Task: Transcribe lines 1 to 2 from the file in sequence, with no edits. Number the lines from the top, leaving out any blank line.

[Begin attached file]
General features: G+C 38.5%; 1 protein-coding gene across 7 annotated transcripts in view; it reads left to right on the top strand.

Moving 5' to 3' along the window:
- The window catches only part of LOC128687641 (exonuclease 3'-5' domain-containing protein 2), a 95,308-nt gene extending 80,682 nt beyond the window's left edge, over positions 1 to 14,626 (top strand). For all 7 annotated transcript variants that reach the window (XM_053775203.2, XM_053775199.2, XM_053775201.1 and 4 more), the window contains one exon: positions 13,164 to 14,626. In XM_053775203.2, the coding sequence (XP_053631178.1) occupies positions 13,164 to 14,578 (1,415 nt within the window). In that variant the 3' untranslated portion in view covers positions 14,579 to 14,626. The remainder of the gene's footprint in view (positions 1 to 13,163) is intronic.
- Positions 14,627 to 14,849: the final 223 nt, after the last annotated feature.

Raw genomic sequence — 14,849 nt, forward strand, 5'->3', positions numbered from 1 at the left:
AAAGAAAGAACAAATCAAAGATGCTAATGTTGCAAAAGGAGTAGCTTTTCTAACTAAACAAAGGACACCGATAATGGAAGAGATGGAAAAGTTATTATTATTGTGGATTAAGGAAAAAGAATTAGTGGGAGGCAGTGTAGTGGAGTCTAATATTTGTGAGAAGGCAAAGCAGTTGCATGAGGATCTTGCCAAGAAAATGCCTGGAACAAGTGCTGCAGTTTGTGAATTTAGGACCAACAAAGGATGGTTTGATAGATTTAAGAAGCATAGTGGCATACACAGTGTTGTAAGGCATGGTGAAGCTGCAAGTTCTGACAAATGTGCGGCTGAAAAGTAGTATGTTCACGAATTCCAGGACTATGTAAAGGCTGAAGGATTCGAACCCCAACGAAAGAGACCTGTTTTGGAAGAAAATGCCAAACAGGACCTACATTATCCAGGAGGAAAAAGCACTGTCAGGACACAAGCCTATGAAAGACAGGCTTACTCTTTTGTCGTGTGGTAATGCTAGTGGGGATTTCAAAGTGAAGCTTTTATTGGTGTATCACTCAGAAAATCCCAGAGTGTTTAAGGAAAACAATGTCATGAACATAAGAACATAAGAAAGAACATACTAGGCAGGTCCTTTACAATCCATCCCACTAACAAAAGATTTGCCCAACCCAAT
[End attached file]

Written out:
General features: G+C 38.5%; 1 protein-coding gene across 7 annotated transcripts in view; it reads left to right on the top strand.

Moving 5' to 3' along the window: